Alba Brugués

Do all professionals working in primary care develop their professional skills adequately? My answer is no, and I believe that the paediatric service of primary care is one of the services in which there is more room to rethink the model of care. To make it easier, I will explain the model of childhood health (this is how I like to express it) that we have been developing for some years at the Can Bou Health Center (CASAP). A model that is gradually becoming known and extended to other primary care centres and which has been presented to national and European congresses and has received great interest on the part of managers and experts in paediatrics and who, at the moment, is offering specific training for those who want to a change orientation of the care of children and their families in primary care.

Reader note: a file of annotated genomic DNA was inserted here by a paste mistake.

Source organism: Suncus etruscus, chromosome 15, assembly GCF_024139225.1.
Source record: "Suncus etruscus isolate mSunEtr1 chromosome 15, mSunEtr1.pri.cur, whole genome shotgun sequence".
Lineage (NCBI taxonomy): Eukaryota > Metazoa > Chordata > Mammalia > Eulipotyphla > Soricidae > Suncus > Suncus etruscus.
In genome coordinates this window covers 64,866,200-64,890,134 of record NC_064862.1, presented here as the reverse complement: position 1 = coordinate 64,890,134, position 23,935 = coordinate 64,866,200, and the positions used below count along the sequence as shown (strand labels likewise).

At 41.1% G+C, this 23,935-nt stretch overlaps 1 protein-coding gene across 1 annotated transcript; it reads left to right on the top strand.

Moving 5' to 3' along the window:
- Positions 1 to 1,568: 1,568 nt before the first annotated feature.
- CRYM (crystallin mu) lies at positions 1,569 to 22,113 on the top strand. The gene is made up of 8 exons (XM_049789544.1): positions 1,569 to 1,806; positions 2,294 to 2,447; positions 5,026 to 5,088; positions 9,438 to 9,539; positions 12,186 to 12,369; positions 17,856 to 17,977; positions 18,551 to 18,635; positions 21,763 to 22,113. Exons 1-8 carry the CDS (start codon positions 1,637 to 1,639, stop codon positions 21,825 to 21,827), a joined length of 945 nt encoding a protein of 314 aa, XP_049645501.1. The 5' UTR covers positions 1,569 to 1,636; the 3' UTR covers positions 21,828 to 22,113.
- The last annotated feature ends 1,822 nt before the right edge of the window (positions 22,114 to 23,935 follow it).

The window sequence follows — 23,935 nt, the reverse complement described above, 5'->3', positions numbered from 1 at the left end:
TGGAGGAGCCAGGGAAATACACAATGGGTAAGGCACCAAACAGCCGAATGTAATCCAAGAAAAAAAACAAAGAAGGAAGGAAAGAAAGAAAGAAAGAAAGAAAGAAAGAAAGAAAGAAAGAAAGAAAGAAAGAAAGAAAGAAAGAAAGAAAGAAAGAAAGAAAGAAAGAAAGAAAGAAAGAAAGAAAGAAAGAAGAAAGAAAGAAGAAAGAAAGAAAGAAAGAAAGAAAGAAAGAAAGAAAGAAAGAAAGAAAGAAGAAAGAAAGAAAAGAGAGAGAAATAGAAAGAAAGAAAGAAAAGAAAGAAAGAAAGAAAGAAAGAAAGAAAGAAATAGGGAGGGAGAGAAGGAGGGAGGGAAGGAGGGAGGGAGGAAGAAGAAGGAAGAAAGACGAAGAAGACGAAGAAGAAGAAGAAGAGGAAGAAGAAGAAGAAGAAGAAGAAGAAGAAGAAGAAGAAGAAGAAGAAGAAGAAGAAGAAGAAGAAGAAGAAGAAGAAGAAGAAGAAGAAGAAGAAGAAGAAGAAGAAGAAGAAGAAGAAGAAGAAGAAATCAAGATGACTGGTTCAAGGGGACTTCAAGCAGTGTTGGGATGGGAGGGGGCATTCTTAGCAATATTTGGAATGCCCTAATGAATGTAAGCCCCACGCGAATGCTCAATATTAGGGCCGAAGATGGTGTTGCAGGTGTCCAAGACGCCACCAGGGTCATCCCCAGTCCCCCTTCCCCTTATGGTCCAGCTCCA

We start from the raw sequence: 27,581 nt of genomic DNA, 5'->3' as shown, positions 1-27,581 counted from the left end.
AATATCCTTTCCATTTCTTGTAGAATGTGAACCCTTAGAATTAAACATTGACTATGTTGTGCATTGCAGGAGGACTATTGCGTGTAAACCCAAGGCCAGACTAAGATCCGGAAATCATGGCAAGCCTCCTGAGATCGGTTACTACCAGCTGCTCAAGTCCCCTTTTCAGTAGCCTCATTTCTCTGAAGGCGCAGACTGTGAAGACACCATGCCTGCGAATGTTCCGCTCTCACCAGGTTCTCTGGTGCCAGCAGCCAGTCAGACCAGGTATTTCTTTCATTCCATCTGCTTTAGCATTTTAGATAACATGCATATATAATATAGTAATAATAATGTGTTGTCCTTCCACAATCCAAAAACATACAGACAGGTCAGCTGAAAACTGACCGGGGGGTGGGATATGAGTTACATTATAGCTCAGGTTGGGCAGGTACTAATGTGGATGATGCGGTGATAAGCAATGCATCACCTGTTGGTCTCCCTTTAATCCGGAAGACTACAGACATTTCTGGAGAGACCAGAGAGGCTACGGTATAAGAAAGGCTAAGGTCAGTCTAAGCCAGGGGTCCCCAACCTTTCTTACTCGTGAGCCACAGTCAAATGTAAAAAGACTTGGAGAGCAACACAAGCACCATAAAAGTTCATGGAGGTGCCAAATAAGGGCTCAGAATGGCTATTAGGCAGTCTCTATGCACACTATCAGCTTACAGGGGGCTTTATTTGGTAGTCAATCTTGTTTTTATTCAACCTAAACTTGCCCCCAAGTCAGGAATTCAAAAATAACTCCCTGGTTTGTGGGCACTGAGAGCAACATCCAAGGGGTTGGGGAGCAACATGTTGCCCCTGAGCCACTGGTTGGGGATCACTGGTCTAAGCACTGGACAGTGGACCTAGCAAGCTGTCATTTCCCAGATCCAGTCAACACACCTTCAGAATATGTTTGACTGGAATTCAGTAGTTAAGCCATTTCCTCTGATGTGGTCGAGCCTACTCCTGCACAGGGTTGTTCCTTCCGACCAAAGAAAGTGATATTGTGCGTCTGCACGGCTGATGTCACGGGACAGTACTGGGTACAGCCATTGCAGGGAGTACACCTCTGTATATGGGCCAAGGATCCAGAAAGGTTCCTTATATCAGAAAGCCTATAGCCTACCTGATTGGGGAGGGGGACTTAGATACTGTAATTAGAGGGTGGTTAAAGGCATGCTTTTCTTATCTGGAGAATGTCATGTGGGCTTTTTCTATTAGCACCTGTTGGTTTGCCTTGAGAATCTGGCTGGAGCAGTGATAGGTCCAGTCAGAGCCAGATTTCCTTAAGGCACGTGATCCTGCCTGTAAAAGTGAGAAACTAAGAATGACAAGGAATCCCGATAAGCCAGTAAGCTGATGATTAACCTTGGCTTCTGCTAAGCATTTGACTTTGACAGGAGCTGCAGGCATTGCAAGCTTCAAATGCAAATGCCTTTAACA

Monday, 11 March 2019

24/7 virtual visits: also in medicine?

Elena Torrente

A few days before Christmas, I went to London. It was freezing cold and the heavy snow made it difficult to access the big city. In Piccadilly Circus, the street musicians resisted the low temperatures and the Christmas lights adorned the city. When I took the subway, I was surprised by an advertisement: "An NHS family doctor visits you for free 24 hours a day, 7 days a week."

The Babylon Company has reached an agreement with the NHS to offer video consultation services. Citizens can download the application and request a visit with an NHS doctor 24 hours a day, with a response time of about two hours. According to the program website, face-to-face visits can also be scheduled if necessary and prescriptions are sent to the pharmacy of the user's choice. The family doctors attending the video consultations are from the NHS and have about ten years of experience.